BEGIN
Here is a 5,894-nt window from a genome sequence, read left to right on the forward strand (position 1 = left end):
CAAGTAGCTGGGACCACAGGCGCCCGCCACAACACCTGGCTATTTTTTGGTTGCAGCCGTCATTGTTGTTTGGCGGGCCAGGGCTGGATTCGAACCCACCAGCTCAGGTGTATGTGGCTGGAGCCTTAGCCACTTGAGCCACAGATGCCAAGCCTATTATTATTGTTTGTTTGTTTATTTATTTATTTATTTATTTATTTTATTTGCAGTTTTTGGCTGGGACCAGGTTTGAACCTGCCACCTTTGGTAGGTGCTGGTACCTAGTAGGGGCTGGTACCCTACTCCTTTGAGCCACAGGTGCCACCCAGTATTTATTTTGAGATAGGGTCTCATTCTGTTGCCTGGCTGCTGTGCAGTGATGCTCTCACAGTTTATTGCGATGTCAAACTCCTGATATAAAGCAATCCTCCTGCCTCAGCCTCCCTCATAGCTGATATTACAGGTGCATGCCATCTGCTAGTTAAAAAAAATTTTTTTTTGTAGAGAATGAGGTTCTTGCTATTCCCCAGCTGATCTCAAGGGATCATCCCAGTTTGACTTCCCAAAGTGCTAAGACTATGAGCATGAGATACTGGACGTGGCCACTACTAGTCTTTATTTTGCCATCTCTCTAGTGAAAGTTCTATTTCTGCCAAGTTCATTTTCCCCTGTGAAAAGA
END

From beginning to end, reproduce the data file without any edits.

Here is a 5,894-nt window from a genome sequence, read left to right on the forward strand (position 1 = left end):
CAAGTAGCTGGGACCACAGGCGCCCGCCACAACACCTGGCTATTTTTTGGTTGCAGCCGTCATTGTTGTTTGGCGGGCCAGGGCTGGATTCGAACCCACCAGCTCAGGTGTATGTGGCTGGAGCCTTAGCCACTTGAGCCACAGATGCCAAGCCTATTATTATTGTTTGTTTGTTTATTTATTTATTTATTTATTTATTTTATTTGCAGTTTTTGGCTGGGACCAGGTTTGAACCTGCCACCTTTGGTAGGTGCTGGTACCTAGTAGGGGCTGGTACCCTACTCCTTTGAGCCACAGGTGCCACCCAGTATTTATTTTGAGATAGGGTCTCATTCTGTTGCCTGGCTGCTGTGCAGTGATGCTCTCACAGTTTATTGCGATGTCAAACTCCTGATATAAAGCAATCCTCCTGCCTCAGCCTCCCTCATAGCTGATATTACAGGTGCATGCCATCTGCTAGTTAAAAAAAATTTTTTTTTGTAGAGAATGAGGTTCTTGCTATTCCCCAGCTGATCTCAAGGGATCATCCCAGTTTGACTTCCCAAAGTGCTAAGACTATGAGCATGAGATACTGGACGTGGCCACTACTAGTCTTTATTTTGCCATCTCTCTAGTGAAAGTTCTATTTCTGCCAAGTTCATTTTCCCCTGTGAAAAGA